Lots Drawn To Have Him At Dinner

In 1779, O'Leary visited Dublin on business connected with a bill before

parliament, which aimed at the destruction of the friars. During his

visit to Dublin, at this period, the following circumstance, quite

characteristic of O'Leary, is said to have taken place. He accidentally

met, in the lobby of the House of Commons, the late Lord Avonmore, then

Mr. Yelverton, and two gentlemen, members of the legislature; who, on

his appearance, entered into a friendly altercation to determine with

which of them O'Leary should, on the next day, share the splendid

hospitality which reigned in the metropolis during the sessions of

parliament. It was at length decided that the prize of his unrivalled

wit and sociability should be determined by lot. O'Leary was an amused

and silent spectator of the contest. The fortunate winner was

congratulated on his success; and the rivals separated to meet on the


When the hour of dinner was come, O'Leary forgot which of his three

friends was to be his host.

It was too late to make formal inquiries; and, as he was the honored

guest, he dared not absent himself. In this difficulty, his ready

imagination suggested an expedient. His friends, he recollected, lived

in the same square, and he therefore, some short time after the usual

dinner hour, sent a servant to inquire at each of the houses--'if Father

O'Leary was there?' At the two first, where application was made, the

reply was in the negative; but at the last, the porter answered, that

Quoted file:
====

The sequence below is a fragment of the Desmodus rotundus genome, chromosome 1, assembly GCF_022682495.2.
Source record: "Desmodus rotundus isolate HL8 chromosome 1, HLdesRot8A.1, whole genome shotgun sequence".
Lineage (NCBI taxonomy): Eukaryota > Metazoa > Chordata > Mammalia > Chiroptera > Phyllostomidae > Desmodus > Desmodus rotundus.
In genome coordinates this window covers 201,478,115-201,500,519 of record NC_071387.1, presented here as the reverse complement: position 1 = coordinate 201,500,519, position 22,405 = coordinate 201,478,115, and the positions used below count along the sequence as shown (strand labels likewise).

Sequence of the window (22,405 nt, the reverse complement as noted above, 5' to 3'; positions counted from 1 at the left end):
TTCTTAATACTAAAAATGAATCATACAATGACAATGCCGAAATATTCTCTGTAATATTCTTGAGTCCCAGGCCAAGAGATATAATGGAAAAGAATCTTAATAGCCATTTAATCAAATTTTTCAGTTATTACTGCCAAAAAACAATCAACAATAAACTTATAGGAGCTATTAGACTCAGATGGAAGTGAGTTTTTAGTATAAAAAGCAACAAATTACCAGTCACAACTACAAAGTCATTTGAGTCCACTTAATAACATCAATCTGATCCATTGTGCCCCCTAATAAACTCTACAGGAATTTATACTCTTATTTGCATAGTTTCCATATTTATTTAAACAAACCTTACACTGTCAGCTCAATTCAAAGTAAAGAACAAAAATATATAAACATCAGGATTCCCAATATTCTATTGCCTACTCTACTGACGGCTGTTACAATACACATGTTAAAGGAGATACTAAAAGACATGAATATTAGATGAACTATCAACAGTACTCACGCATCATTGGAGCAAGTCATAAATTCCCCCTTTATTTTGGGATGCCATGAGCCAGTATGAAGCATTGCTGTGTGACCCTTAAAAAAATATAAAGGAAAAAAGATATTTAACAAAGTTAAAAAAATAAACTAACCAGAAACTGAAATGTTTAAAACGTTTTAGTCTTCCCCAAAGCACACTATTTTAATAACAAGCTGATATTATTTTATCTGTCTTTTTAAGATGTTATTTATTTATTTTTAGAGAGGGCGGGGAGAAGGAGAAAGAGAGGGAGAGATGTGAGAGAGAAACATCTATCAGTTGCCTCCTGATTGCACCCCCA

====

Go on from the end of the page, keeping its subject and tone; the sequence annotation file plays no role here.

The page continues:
'he was not there; but that dinner was ordered to be kept back, as he

was every moment expected.' Thus directed, 'Father Arthur's' apology for

delay was a humorous and detailed account of his expedient--the evening

flew quickly away on the wings of eloquence and wit, and the laughable

incident was long remembered and frequently repeated.

* * * * *

Father O'Leary's great intimacy with the leading Protestants of London,

gave rise to a rumor that he, like Lord Dunboyne and Mr. Kirwin, had

read his recantation. He contradicts it in the following letter:--

London, June 5, 1790.

Sir--A confusion of names gave rise, some months ago, to a

mistake copied from the Dublin Evening Post into the Bath Chronicle,

and other papers in this kingdom, viz., that 'I had read my recantation

in St. Werburgh's church in Dublin.' Thus a mistake has changed me into

a conformist, though I never changed my creed.

If in reality the tenets of my Church were such as prejudice and

ignorance proclaim them:--if they taught me that a papal dispensation

could sanctify guilt, sanction conspiracies, murders, the extirpation of

my fellow-creatures on account of difference of religious opinions,

perjury to promote the Catholic cause, by pious breaches of allegiance

to Protestant kings, or rebellion against their government;--if it were

an article of my belief that a priestly absolution without sorrow for my

sins, or a resolution of amendment, had the power of a charm to reclaim